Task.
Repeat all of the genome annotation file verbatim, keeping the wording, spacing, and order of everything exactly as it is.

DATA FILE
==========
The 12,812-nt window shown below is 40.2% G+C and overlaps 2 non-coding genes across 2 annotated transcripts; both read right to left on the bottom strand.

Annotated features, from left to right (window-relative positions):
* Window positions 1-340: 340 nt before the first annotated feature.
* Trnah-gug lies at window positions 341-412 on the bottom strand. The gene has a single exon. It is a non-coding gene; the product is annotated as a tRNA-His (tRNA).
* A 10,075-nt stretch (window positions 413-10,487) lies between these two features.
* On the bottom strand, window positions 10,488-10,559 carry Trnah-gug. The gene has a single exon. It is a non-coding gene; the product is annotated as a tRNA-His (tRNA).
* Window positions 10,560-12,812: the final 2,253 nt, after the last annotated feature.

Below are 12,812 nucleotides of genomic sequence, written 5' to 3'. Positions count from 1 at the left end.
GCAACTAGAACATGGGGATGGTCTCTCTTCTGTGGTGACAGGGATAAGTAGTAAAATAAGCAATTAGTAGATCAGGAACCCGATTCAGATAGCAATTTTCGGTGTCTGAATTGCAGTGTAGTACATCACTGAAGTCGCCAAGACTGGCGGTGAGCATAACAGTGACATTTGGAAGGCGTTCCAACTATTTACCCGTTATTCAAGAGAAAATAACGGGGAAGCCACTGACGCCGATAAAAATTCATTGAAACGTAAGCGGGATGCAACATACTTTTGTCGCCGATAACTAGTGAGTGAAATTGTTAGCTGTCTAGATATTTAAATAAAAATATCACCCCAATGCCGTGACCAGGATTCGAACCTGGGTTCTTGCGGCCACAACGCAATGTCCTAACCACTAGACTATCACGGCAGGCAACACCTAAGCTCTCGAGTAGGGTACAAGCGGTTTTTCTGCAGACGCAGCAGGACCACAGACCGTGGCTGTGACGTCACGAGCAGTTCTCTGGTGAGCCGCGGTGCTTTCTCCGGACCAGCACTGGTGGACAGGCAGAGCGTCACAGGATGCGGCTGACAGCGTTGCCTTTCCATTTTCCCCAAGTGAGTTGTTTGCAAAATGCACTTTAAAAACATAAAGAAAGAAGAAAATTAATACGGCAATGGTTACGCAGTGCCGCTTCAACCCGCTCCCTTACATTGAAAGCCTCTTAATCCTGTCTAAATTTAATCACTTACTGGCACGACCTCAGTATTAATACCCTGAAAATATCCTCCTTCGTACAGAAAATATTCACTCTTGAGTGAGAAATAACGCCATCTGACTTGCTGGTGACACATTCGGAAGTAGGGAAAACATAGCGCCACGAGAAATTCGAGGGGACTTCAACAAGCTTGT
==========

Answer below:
The 12,812-nt window shown below is 40.2% G+C and overlaps 2 non-coding genes across 2 annotated transcripts; both read right to left on the bottom strand.

Annotated features, from left to right (window-relative positions):
* Window positions 1-340: 340 nt before the first annotated feature.
* Trnah-gug lies at window positions 341-412 on the bottom strand. The gene has a single exon. It is a non-coding gene; the product is annotated as a tRNA-His (tRNA).
* A 10,075-nt stretch (window positions 413-10,487) lies between these two features.
* On the bottom strand, window positions 10,488-10,559 carry Trnah-gug. The gene has a single exon. It is a non-coding gene; the product is annotated as a tRNA-His (tRNA).
* Window positions 10,560-12,812: the final 2,253 nt, after the last annotated feature.

Below are 12,812 nucleotides of genomic sequence, written 5' to 3'. Positions count from 1 at the left end.
GCAACTAGAACATGGGGATGGTCTCTCTTCTGTGGTGACAGGGATAAGTAGTAAAATAAGCAATTAGTAGATCAGGAACCCGATTCAGATAGCAATTTTCGGTGTCTGAATTGCAGTGTAGTACATCACTGAAGTCGCCAAGACTGGCGGTGAGCATAACAGTGACATTTGGAAGGCGTTCCAACTATTTACCCGTTATTCAAGAGAAAATAACGGGGAAGCCACTGACGCCGATAAAAATTCATTGAAACGTAAGCGGGATGCAACATACTTTTGTCGCCGATAACTAGTGAGTGAAATTGTTAGCTGTCTAGATATTTAAATAAAAATATCACCCCAATGCCGTGACCAGGATTCGAACCTGGGTTCTTGCGGCCACAACGCAATGTCCTAACCACTAGACTATCACGGCAGGCAACACCTAAGCTCTCGAGTAGGGTACAAGCGGTTTTTCTGCAGACGCAGCAGGACCACAGACCGTGGCTGTGACGTCACGAGCAGTTCTCTGGTGAGCCGCGGTGCTTTCTCCGGACCAGCACTGGTGGACAGGCAGAGCGTCACAGGATGCGGCTGACAGCGTTGCCTTTCCATTTTCCCCAAGTGAGTTGTTTGCAAAATGCACTTTAAAAACATAAAGAAAGAAGAAAATTAATACGGCAATGGTTACGCAGTGCCGCTTCAACCCGCTCCCTTACATTGAAAGCCTCTTAATCCTGTCTAAATTTAATCACTTACTGGCACGACCTCAGTATTAATACCCTGAAAATATCCTCCTTCGTACAGAAAATATTCACTCTTGAGTGAGAAATAACGCCATCTGACTTGCTGGTGACACATTCGGAAGTAGGGAAAACATAGCGCCACGAGAAATTCGAGGGGACTTCAACAAGCTTGT